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After three strikes, I hope I'm not out

Published November 10, 2012 1:01 am
This is an archived article that was published on sltrib.com in 2012, and information in the article may be outdated. It is provided only for personal research purposes and may not be reprinted.

Dear Carolyn • I'm really striking out with my boyfriend's friends. The last three times I've seen them, I had horrible menstrual cramps that had me cross-eyed with agony, a work crisis that I had to keep running outside to keep phone calls for, and a major beef with my boyfriend for forgetting to tell me we were meeting up with the guys for drinks. So it's no wonder that his friends' impression of me is that I'm antisocial, uptight and snappish. As we are probably going to get engaged soon, I'd like to change their impression, but I doubt I would buy it if someone apologized to me for being rude on three separate occasions. How do I change my image?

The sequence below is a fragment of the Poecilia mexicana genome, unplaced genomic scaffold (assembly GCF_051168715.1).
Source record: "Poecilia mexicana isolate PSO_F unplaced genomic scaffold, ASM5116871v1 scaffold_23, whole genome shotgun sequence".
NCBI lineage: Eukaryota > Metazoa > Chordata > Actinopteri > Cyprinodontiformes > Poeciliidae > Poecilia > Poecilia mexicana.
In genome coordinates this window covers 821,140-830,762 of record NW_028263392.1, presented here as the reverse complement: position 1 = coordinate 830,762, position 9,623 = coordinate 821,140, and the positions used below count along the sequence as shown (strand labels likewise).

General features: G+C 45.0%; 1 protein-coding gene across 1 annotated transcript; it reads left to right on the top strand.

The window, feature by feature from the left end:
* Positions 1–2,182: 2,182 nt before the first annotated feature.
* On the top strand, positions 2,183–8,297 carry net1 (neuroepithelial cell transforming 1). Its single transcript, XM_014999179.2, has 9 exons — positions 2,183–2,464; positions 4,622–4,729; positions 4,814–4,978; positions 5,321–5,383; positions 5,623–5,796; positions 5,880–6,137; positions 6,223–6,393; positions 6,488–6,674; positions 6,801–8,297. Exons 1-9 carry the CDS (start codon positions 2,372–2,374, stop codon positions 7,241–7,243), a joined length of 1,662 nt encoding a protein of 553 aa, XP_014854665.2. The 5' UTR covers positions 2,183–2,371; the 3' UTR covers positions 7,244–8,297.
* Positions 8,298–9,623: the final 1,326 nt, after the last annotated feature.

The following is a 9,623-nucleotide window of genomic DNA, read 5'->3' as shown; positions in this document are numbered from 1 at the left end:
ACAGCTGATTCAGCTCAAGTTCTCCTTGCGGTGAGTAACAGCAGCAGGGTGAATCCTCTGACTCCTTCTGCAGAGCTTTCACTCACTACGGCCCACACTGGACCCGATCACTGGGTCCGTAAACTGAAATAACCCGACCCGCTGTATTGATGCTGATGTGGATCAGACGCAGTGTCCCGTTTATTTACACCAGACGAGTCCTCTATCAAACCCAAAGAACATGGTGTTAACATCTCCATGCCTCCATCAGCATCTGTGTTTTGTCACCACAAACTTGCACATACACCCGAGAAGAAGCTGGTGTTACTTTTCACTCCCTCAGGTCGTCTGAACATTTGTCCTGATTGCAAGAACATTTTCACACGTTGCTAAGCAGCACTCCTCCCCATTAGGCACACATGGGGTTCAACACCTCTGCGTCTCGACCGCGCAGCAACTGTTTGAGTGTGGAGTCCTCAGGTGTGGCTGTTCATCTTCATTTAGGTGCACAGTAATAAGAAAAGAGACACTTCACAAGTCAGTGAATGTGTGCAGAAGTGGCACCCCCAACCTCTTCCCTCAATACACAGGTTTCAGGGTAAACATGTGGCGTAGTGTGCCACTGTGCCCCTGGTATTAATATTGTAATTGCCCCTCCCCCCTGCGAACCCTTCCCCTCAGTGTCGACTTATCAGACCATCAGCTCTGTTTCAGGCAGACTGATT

Dear Baltimore • Starting now: Stay home when you feel sick, don't let your fights spill over into other people's time, and don't try to manage people's impressions of you. Your behavior has to speak for itself. I've kind of buried the middle one, but it's huge. A "major beef" over a forgotten piece of information? Really? And it spilled over into the evening? Any negative impression you made on witnesses is accurate, I'm afraid. If you want their next accurate impression to be a good one, then learn to manage your anger. Fuming has no place when something has gone wrong by accident; save it for when people do harm with intent. Either step away and resolve the problem quickly, agree to talk about it later and shake off your foul mood, or excuse yourself graciously and go home. This self-control is a courtesy for others, but exercise it mainly for your own sake. This might not apply here, but so often does: If your "major beef" was a flare-up of a recurring argument, then please also resolve to declare peace, even if it's just a sustainable agreement to disagree. If you can't do that, then consider ending the relationship. Recurring fights don't fall under the "All relationships are work" umbrella so often used to shield them. Instead, they're like jealousy: symptoms of something serious. Even if the recurring-argument issue isn't relevant, the larger point is: The only way to change your image is to change the ways you choose to behave.

Carolyn Hax's column runs Mondays, Wednesdays and Fridays.






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